In recent years we are witnessing a new form of anti-Semitism – anti-Israelism. But this time one cannot say "they started it" because "they" are part of us. Anti-israeli sentiments are the new form of anti-Semitism that prevails not outside, but within Jewish society.
"What was obvious to the previous generation – that Israel's existence could be taken for granted, is not so obvious to the new generation living abroad," WIZO Chairwoman Tova Ben Dov told Ynet.
"The Arab and anti-Israeli public relations (hasbara) is so strong that sometimes you see someone from our side who's entirely brain-washed with propaganda against the State of Israel; many times we bow our head and say that it's just a passing trend, but that is not the right way – we should not be the silent Jew – we must go out and protest and most importantly strengthen the Diaspora," she said.
"We work hard on hasbara, because anti-Israeli sentiments is a form of anti-Semitism – an unprecedented world phenomenon that we try to draw attention to among Jewish and non-Jewish groups," said Ben Dov, "our representatives travel all around the world, giving lectures and pushing our agenda. We also have a representative in the UN that supplies informational material about Israel."
How do you educate for Zionism?With all due respect to the United Nations, WIZO's struggle against the new anti-Semitism focuses on the younger generation, said Ben Dov: "You must put a lot of emphasis on education and the subject of Jewish and Israeli identity among young people in the Diaspora.
"Also within universities we engage in strong pro-Israel lobbying," Ben Dov explained,"it's important that the Jewish student doesn't just come to the university and take exams; we encourage the participation of the younger generation
"We distribute hasbara material, along with facts – because knowledge is power. We teach them history, so they know where they came from. It's amazing how unknowledgeable they are; there is so much ignorance, and ignorance is only the beginning – because when we don't have the knowledge – we can't defend ourselves," she added.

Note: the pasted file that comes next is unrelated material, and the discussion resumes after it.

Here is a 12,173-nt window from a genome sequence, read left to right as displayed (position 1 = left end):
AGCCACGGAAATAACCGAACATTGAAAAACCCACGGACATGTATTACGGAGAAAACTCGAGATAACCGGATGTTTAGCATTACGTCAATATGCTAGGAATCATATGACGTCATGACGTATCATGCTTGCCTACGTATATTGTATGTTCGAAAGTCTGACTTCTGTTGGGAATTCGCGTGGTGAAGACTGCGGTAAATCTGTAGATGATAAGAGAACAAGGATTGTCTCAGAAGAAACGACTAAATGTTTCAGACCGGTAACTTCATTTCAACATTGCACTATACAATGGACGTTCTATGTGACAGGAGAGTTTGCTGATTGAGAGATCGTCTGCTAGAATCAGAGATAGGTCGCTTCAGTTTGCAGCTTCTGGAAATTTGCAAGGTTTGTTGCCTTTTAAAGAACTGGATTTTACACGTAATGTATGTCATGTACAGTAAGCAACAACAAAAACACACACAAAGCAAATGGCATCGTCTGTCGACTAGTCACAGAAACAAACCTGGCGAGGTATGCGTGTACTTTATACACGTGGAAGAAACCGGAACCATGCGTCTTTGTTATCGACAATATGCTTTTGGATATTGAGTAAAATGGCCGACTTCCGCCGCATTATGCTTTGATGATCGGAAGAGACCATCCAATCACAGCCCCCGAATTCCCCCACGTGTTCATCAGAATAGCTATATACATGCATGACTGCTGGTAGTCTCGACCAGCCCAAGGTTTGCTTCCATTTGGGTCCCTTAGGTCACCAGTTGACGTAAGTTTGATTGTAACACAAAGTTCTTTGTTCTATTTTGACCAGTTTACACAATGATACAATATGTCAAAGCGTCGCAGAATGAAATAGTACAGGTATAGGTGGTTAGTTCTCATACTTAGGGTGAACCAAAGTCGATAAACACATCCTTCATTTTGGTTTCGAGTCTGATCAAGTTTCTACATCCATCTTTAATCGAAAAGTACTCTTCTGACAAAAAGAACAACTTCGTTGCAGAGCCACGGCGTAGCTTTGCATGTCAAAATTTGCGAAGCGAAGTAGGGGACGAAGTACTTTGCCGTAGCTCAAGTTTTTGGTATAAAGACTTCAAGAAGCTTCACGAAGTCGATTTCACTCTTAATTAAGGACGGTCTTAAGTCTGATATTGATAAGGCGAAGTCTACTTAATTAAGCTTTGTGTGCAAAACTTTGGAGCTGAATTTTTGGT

"Every WIZO federation has a PR committee that distributes information and visits every place it is asked to, but I think we are not aggressive enough. Maybe it's because in each country we operate – we follow the local mentality; in England," Ben Dov explained," more can be done, but it's not their mentality to scream and shout. In Finland, on the other hand, there are only some 1000 Jews, but it's amazing how they engage everyone, including non-Jews."
Ben Dov noted that in certain countries, "members need to operate secretly because of the regime. These are Zionist women that work tirelessly; some managed to come to the convention, but will not be able to take back with them any of the material we give out."
Cultivating Zionism is part of the organization's agenda not only abroad, but also in its educational institutes in Israel.
"Because of the widespread PR work abroad, sometimes youngster in the Diaspora know more than those who are raised in Israel," said Ben Dov. "It is equally important to indoctrinate kids here with basic values such as love for the nation. We consider human capital to be the most valuable resource we have in Israel. Despite limited funds, we do not want to cut back in the scope of activities we provide.
Ben Dov added that the organization receives "a lot of assistance from Israeli companies. It's not true that Israelis do not donate; many companies want to help the organization, but don't necessarily do so with financial donations, but with other means."
Jewish insurance policy
Ninty years after its formation, WIZO is taking an aggressive stance; it does not simply care for women's status and education in Israel – it fights for it. they acknowledge the difficulties, but refuse to give up.
"Women from 35 countries participated in the convention," said WIZO spokeswoman Nurit Lev. "There are women here from Italy, Australia, Mexico, India, Panama, Brazil, the United States, France, Finland, Sweden, the Netherlands etc'.
"All these women are community leaders that have to deal with a harsh reality of anti-Semitism and anti-Israeli sentiments, combined with lasting effects of a global financial crisis. While dealing with all this they enlist in order to raise financial and educational support for the State of Israel," said Lev.
"Our country is the insurance policy for the Jewish Diaspora," explained Ben Dov. "If Israel is strong, they can walk around with their heads up high. Our relationship with the Jewish Diaspora might change and become less dependant on philanthropy – such change will require a faster and younger pace. Things are already changing nowadays, because if we would have stayed the same way we were 90 years ago, we would have not been here – but the basic bond will always exist."